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The idea of "MOVEMENT" as the principle of Paul Klee Artby Nohra Corredor
"Ultimately, it is movement in all its ramifications that Klee returns to again and again, and that not only influences his idea of form but also governs the vision of a dynamic life process in which genesis is the principal current". Ernst-Gerhard Guse on Klee
From 1920 to 1931 Klee taught at the Bauhaus,(in Weimar and Dessau) the teaching institution for the arts founded in 1919, at Weimar, Germany by Walter Gropius and during this period of time produced a series of lectures and essays which remain among the most important contributions to art theory in the 20th.Century. The relationship between the artist and the world of nature is mainly contained in his lectures "Ways of Studying Nature (1923) and "On Modern Art" (1924). His theoretical essays reprinted as "Creative Credo" ed. Jurg Spiller, London and New York 1961("The Thinking Eye" by Paul Klee, "The Notebooks of Paul Klee") with the "The Diaries of Paul Klee"/1964 give us the thoughts and insights of his work and his relationship with Nature.... "his extensive collection of natural curiosities- a kind of twentieth-century wunderkammer of all that was most beautiful or bizarre in nature" (cit.by Richard Verdi/"klee and Nature"/1984) complement Klee's extraordinary path through time.
Klee's keen awareness of TIME led him to identify the element of "movement". It became his muse. This principle and his influential teaching is best expressed in his own metaphors and symbols.
For Klee, the pendulum represents movement in space and time, "it symbolizes the mediation between gravity and momentum, between rest and movement".
Of the spiral: "It is the direction that decides whether we are being released from the center in a movement that is ever freer or whether we are becoming more and more attached to a center that will ultimately destroy us: the question means nothing less than life and death".
With his students he walked his own symbolic labyrinth: "Let us develop: let us draw up a topographical plan and take a little journey to the land of better understanding. The first act of movement (line) takes us far beyond the dead point. After a short while we stop to get our breath (interrupted line or, if we stop several times, an articulated line). And now a glance back to see how far we have come (counter-movement). We consider the road in this direction or in another direction(bundles of lines). A river is in the way, we use a boat (wavy motion). Farther upstream we should have found a bridge (series of arches)..."
On " the history of the artwork, which is chiefly genesis, may be briefly characterized as a secret spark from somewhere, which kindles the spirit of man with its glow and moves his hand; the spark moves through his hand, and the movement is translated into matter"...In the work of art, paths are laid out for the beholder's eye, which gropes like a grazing beast (in music, as everyone knows, there are channels leading to the ear - in drama we have both varieties).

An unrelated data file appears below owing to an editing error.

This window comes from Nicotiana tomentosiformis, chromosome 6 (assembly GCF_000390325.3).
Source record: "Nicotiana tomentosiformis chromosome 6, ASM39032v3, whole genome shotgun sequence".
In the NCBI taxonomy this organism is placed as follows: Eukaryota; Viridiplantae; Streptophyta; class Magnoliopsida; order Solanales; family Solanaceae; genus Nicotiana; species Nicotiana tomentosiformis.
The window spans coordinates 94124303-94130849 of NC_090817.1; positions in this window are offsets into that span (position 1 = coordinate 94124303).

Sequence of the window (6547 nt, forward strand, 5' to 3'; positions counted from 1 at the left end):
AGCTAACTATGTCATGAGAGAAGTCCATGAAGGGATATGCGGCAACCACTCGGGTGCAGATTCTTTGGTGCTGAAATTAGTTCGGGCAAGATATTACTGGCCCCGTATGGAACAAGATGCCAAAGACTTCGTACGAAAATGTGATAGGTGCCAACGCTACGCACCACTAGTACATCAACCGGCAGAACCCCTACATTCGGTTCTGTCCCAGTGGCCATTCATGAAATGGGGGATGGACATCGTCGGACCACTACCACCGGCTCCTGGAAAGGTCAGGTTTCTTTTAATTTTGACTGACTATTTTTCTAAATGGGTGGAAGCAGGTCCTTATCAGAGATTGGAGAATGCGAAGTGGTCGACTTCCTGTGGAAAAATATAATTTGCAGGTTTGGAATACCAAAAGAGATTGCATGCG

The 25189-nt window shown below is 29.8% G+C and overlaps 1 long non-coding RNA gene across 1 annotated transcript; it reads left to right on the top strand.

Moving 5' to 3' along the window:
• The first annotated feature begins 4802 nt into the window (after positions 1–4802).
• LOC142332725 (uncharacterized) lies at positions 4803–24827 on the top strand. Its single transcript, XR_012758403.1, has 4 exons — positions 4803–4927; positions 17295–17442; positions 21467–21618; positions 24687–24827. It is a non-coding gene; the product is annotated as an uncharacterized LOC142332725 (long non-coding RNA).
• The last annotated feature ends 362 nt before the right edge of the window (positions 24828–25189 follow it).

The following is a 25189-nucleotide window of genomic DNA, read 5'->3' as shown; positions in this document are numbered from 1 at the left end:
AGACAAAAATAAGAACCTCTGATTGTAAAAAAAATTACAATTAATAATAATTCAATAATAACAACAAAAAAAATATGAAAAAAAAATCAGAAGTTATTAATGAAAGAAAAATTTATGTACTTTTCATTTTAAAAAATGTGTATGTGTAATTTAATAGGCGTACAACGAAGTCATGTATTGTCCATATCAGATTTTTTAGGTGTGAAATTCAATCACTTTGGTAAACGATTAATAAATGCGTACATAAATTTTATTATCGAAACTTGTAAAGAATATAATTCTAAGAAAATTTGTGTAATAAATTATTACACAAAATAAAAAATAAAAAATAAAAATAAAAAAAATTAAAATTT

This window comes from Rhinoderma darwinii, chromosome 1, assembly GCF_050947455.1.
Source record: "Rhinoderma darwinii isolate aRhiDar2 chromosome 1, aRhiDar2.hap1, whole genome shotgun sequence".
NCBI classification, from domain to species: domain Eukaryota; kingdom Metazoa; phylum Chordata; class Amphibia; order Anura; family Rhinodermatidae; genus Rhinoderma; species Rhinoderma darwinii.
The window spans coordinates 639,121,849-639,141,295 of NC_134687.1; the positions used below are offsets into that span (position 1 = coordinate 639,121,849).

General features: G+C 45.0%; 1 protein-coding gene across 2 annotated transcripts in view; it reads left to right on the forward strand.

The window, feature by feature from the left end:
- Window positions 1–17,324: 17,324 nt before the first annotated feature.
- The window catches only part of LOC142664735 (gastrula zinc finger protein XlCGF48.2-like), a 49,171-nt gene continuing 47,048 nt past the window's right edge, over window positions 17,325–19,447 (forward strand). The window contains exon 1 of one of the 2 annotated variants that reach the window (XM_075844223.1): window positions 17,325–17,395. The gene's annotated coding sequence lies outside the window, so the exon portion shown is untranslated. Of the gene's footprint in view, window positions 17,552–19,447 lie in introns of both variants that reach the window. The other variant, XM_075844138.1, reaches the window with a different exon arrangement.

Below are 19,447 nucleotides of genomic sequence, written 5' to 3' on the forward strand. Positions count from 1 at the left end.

In his pedagogical notebooks, lectures and sketches, Klee was not only concerned with the problems of form and design, but with ways to study and to interact with nature. To a teacher of young art students he offered his advice: "When they are ready to move on to higher things, guide your pupils towards nature--into nature. Make them experience it, how a bud is formed, how a tree grows, how a butterfly unfolds, so that they may become just as resourceful, flexible, and original as great nature. Looking is revelation, is insight into the workshop of God. There, in nature's womb, lies the secret of creation"..."Fellow man, arise! Learn to appreciate this 'villegiature': a change of air and viewpoint, a world that distracts you, and gives you strength for the inevitable return to work-a-day grey...."
One of his best own metaphors...the tree whose trunk is the artist. The pattern of growth of the roots is the pattern of nature (the artist's source of forms and ideas); this pattern is reflected in the growth of the branches and blossoms, but in this final flowering (which is the work of art) nature has been transformed by the richness of the artist's imaginative instincts.
Klee's main goal in life was outlined at a very young age (in 1902) when he stated: "My immediate and at the same time highest goal will be to bring architectonic and poetic painting into fusion, or at least to establish a harmony between them."(Cit. by Jurgen Glaesemer, "Paul Klee, the Coloured Works" in the Kunstmuseum Bern). Paul Klee's affinity with "arquitecture" is well documented in art history. Klee's Bauhaus career is the subject of a book by Christian Geelhaar, "Paul Klee and the Bauhaus"/Bath 1973.
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